Italy’s Calabria Wants to Welcome Migrants But Now Can’t

CALABRIA, ITALY Local officials and human services workers in the southern Italian region of Calabria say the Italian government’s recently adopted security decree, which abolishes two years of humanitarian protection for asylum seekers, will do nothing but create greater insecurity. They say migrants not only helped re-populate empty classrooms but brought new work to locals.

Caulonia, Stignano and Riace are just some of the towns in Italy’s southern and depressed region of Calabria that had benefited from the arrival of migrants on Italian shores. But for the many who arrived here after difficult sea crossings, there are new uncertainties. A security decree recently approved by the Italian parliament has eliminated the possibility of obtaining humanitarian protection for two years and allowing migrants to stay legally on Italian soil. Some mayors have gone so far as to openly announce they were refusing to implement the decree.

Kety Belcastro, the mayor of Caulonia, an ancient town on the Ioanian coastline, says her town and others in Calabria welcomed the migrants in a spirit of solidarity and humanity. Ten years ago, she added, we saw this also as an opportunity to help these people while, at the same time, revitalizing our centers, she said.

Belcastro said the town physically opened its doors, its houses, to the many migrants who flee their countries because of fratricidal or religious wars, hunger and poverty. They flee in search of a better world.

The people of Calabria opened their arms to people in need, she said, insisting that integration had worked very well with many migrants marrying locals.

Rosi Caristo, a 27-year-old social worker from Stignano, said young people living here in recent years have chosen to stay because they were able to find work helping migrants and jobs that did not exist in the past. She said migrant children helped communities stay alive.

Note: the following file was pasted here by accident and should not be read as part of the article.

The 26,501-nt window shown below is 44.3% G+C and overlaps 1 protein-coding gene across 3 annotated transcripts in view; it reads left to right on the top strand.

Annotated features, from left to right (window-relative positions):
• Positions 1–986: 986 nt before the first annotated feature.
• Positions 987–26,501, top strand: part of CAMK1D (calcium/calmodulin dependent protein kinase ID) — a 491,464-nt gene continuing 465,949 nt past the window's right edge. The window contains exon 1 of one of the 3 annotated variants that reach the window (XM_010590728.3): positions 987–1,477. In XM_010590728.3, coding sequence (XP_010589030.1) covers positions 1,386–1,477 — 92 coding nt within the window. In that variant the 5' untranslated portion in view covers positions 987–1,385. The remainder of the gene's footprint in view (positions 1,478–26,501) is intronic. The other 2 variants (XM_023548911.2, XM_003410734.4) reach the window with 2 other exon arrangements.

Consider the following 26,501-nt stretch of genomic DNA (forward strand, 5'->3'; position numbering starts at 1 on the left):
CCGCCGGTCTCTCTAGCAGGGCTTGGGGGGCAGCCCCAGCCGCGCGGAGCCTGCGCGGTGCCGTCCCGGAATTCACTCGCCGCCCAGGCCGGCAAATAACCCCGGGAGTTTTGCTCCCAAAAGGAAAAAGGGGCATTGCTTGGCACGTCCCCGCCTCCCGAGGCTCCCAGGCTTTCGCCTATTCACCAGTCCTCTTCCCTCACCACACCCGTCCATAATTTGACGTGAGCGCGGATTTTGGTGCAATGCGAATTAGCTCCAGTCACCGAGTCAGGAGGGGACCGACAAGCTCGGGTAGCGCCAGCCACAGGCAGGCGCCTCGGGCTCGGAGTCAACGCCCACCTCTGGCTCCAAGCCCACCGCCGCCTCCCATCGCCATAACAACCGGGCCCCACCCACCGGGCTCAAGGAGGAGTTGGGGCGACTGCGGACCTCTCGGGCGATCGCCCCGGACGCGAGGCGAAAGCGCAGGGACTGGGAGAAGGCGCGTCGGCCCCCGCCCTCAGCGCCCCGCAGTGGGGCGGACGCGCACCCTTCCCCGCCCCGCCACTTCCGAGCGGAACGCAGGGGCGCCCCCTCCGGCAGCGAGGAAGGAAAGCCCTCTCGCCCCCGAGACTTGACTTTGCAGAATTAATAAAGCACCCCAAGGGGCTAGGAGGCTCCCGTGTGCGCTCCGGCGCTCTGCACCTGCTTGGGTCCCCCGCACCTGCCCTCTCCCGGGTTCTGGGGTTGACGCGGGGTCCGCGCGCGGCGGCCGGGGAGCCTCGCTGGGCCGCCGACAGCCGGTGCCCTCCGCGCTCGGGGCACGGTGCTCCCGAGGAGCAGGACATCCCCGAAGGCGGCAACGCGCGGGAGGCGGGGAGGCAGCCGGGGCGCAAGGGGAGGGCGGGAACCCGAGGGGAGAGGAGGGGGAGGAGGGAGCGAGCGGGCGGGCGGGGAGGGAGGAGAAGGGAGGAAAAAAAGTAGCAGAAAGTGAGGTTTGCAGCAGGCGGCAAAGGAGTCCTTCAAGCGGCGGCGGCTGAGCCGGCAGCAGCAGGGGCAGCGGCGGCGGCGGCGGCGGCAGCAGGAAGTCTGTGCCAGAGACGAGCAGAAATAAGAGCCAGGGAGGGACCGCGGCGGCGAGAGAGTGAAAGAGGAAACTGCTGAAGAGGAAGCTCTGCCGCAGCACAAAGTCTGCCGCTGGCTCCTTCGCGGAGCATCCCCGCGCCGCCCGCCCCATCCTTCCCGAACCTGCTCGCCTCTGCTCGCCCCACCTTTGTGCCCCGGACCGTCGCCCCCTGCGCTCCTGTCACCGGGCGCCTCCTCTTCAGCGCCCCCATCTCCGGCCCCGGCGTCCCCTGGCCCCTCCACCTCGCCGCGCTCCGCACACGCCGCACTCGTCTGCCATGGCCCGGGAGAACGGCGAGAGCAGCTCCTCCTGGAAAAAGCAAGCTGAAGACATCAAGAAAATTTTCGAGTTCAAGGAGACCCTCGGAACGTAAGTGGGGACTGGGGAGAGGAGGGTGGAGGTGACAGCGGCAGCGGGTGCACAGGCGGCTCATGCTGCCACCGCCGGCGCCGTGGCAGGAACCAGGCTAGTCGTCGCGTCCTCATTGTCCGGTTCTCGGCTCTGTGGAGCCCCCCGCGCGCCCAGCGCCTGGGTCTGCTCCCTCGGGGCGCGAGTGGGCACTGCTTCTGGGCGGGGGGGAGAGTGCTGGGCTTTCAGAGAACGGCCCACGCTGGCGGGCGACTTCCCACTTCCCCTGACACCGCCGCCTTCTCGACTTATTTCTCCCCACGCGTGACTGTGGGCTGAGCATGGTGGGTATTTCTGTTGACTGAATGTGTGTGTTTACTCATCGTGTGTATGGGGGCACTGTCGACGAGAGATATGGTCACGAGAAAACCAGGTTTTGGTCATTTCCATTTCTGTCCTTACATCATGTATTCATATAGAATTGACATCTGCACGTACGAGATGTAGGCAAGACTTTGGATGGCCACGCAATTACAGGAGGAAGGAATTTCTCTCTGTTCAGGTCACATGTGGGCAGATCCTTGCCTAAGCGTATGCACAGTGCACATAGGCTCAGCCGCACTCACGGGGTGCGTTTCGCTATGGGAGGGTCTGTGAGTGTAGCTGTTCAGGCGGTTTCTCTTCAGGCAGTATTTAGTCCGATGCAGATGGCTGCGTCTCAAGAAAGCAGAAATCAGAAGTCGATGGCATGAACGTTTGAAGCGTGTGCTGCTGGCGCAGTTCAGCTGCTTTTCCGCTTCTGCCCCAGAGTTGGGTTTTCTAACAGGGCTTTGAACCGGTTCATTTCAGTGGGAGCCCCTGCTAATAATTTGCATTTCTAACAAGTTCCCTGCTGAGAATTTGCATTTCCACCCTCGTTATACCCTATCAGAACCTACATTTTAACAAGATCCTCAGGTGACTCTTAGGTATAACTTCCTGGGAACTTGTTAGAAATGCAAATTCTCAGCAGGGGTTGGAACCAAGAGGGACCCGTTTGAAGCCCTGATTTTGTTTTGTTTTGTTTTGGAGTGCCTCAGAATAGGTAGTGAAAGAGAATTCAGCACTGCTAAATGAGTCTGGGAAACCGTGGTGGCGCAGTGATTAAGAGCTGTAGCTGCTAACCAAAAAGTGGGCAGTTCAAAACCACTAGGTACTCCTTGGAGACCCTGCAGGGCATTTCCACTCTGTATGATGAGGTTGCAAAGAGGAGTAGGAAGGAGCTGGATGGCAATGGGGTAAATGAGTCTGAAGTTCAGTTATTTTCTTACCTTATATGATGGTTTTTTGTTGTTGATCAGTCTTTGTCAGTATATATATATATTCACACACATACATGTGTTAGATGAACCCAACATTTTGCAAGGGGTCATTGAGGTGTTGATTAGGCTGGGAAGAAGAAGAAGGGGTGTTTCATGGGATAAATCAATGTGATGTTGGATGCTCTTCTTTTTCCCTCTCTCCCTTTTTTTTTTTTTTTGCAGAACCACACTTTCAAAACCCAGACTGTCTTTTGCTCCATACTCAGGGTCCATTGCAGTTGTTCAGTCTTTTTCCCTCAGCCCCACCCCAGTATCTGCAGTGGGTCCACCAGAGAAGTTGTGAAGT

In Stignano, Caristo said, schools were going to close down. Thanks to the migrant children we were able to keep classes going. The numbers in the classrooms grew, she added, thanks to the children of migrants.

Caristo said the aim of their social programs was to help migrants become autonomous, initially assisting them with schooling or learning Italian, with housing and finding a job.

Mayor Belcastro said there has never been an issue with violence from migrants. But she is convinced that the new decree will generate greater insecurity on the territory.

She said the dismantlement of the system of humanitarian protection will no doubt increase insecurity because the people who will no longer enjoy these rights will be out on the street and this will lead to an increase in fear and insecurity of citizens.

Caristo, the social worker, said that thanks to the migrants so many windows of homes that were always closed in town were opened again. She said the migrants are a great resource for those towns. She voiced her unhappiness with the new decree and was even more pessimistic than the mayor.

Caristo said that in her opinion the situation is dramatic as she cannot see any positive side to the new laws. She added that she believed the country is destined to go backwards 20 years.

Source: Voice of America